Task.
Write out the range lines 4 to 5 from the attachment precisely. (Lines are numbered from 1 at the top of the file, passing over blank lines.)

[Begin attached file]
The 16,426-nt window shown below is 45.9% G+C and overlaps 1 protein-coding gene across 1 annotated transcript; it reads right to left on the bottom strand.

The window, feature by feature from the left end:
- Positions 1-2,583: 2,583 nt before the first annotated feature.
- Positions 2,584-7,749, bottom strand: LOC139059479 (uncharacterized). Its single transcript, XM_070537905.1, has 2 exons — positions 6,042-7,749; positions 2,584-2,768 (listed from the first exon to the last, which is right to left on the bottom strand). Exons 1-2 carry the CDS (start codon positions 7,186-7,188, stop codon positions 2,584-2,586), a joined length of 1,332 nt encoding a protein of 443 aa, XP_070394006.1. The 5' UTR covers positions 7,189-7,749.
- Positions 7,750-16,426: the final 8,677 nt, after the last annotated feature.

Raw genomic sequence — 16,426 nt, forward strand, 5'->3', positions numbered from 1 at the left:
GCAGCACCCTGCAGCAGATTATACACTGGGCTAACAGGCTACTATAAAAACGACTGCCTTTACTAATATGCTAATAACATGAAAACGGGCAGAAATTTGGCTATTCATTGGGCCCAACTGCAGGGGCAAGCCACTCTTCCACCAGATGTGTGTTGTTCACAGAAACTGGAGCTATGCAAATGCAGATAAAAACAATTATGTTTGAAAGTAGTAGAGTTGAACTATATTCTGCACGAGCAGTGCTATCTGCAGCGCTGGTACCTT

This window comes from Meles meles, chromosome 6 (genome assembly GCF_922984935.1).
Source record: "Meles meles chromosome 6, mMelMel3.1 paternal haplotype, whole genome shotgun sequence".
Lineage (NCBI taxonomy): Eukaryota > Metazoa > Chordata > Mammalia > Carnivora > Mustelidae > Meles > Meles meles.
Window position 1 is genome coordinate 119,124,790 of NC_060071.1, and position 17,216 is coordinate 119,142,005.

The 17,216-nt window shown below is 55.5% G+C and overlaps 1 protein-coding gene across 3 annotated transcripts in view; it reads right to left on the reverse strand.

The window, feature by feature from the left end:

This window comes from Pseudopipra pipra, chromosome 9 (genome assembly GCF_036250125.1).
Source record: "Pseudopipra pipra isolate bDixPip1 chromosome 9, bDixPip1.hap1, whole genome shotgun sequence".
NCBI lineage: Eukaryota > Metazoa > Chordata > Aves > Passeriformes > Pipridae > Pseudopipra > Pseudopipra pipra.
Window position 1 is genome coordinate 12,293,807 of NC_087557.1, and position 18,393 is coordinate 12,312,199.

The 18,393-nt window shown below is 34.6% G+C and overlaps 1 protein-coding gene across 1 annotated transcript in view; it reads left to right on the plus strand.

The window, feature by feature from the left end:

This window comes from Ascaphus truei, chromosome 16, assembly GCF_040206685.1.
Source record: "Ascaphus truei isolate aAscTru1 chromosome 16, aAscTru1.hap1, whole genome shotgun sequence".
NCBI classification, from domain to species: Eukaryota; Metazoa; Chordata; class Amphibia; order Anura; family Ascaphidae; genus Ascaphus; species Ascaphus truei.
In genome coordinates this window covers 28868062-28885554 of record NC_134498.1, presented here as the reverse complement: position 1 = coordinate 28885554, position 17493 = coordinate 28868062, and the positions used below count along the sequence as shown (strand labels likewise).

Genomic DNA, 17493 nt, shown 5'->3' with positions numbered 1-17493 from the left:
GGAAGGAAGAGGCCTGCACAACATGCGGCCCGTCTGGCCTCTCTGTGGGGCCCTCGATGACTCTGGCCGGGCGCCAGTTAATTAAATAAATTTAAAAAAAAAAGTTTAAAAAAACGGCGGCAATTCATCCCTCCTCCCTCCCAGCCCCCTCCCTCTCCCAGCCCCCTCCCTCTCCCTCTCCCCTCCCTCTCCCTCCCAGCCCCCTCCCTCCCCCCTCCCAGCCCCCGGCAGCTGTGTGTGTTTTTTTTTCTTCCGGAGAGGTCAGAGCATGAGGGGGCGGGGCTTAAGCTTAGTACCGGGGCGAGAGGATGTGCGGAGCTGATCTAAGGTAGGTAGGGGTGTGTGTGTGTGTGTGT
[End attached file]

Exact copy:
- Positions 2,584-7,749, bottom strand: LOC139059479 (uncharacterized). Its single transcript, XM_070537905.1, has 2 exons — positions 6,042-7,749; positions 2,584-2,768 (listed from the first exon to the last, which is right to left on the bottom strand). Exons 1-2 carry the CDS (start codon positions 7,186-7,188, stop codon positions 2,584-2,586), a joined length of 1,332 nt encoding a protein of 443 aa, XP_070394006.1. The 5' UTR covers positions 7,189-7,749.
- Positions 7,750-16,426: the final 8,677 nt, after the last annotated feature.